after the conclusion of the siege. Despite the opposition of
Velasquez and Fonseca he was confirmed in his authority by a
royal ordinance, dated October 15th, 1522, and before its arrival
Cortez was actively employed in consolidating his conquest.
He showed such practical sagacity in his designs for the
improvement of the country as raises him to the rank of a
statesman, far above the level of a mere ruthless destroyer.
Within three years several important expeditions to explore
the country had been fitted out, and a territory of some 1,200
miles on the coasts of the Atlantic and Pacific had been reduced
under the yoke of Spain.
We have not space to relate the subsequent adventures and
exploits of Cortez, one of which was no less than the first dis-
covery of California.
Although he had been confirmed in his government, his
adversaries still continued to heap up charges against him,
and at length Charles ordered him to return to Spain that
he might clear himself from all accusations. He met with
every mark of attention and favour when he reached
Toledo, in 1529. He was made Marquis of the Valley of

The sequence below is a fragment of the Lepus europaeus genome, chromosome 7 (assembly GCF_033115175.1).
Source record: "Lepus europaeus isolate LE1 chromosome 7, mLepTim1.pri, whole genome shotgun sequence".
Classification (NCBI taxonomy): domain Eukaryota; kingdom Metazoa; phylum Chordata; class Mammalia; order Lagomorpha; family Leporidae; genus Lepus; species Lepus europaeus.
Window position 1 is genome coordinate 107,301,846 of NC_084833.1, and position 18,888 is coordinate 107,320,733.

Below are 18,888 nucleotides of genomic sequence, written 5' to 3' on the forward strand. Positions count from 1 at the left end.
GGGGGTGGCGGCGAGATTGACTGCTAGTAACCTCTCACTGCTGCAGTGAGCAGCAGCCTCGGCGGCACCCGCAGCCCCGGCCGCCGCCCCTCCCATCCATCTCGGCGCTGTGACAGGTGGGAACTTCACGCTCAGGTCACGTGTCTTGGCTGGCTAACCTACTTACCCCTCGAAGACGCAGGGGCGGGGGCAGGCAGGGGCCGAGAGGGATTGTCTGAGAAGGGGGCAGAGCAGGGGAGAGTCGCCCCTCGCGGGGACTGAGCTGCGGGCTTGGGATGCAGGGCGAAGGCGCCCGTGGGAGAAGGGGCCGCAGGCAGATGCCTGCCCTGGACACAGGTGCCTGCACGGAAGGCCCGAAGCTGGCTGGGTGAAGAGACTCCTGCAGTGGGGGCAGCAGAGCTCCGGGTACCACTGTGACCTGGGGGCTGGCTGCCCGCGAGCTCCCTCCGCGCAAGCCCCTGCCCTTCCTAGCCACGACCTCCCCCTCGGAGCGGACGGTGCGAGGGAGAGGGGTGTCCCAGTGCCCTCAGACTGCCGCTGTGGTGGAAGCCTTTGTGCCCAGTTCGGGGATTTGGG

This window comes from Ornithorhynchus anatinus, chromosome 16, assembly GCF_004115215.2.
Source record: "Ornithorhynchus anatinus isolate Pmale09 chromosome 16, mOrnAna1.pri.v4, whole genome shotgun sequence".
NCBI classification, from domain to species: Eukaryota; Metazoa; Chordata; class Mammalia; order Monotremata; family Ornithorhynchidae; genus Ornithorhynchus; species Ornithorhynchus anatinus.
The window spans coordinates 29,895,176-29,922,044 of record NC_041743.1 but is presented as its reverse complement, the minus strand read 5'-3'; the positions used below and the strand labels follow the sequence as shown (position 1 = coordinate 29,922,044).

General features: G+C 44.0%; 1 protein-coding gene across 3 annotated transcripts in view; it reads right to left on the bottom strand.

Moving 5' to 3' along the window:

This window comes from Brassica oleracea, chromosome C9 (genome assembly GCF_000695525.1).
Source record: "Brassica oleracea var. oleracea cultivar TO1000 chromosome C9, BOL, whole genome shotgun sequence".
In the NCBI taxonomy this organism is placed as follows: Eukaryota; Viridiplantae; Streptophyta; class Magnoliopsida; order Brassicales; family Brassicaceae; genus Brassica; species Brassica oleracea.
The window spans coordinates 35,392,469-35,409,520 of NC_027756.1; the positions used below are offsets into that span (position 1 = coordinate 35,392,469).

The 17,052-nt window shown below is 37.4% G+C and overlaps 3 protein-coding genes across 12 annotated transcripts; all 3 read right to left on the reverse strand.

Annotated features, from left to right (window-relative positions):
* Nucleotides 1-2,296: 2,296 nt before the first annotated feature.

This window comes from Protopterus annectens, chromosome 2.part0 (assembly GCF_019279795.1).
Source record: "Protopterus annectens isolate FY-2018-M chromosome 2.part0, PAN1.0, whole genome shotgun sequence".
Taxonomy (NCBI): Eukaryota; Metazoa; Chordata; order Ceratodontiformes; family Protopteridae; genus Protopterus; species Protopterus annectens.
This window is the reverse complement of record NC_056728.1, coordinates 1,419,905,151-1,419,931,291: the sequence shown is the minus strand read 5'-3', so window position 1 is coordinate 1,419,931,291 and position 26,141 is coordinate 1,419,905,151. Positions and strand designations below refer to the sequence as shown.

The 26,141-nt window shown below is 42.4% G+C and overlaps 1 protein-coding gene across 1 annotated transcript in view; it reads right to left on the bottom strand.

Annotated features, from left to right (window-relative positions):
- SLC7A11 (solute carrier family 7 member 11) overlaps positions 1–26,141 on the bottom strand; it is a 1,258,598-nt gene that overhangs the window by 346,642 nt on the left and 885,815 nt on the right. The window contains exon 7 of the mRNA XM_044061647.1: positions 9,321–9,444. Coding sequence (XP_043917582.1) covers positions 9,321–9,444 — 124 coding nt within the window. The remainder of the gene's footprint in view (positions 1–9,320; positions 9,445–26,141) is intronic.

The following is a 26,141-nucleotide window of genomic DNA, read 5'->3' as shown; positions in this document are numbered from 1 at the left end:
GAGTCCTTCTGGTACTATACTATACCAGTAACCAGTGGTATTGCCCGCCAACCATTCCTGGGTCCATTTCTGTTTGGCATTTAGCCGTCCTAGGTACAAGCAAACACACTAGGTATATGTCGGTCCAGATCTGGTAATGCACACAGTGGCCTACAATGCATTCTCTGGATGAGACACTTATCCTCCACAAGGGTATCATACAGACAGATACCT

Murder of the Duc d'Enghien. 69

Oaxaca, and large estates were conferred upon him, but
he was not permitted again to resume his government.
Perhaps he had become too powerful as a subject. At any
rate, on his return to Mexico, he was forbidden to approach
within thirty leagues of the capital, and after spending immense
sums in projects for further colonization and exploration, which
were never repaid by the Government, he returned, and died
in his native land, near Seville, on the 2nd December, 1547.


THE assassination of the Duc d'Enghien, the best and most
popular of the Bourbon princes, is one of the blackest of
the many dark deeds of the great Napoleon. His most en-
thusiastic admirers are silent about this murder, or try to find
excuses for what was generally regarded as a blunder as well
as a crime. They say that the first consul wished to prevent,
by an act of stern vengeance, the continuance of plots by the
royalists. They say that all the Bourbon princes must have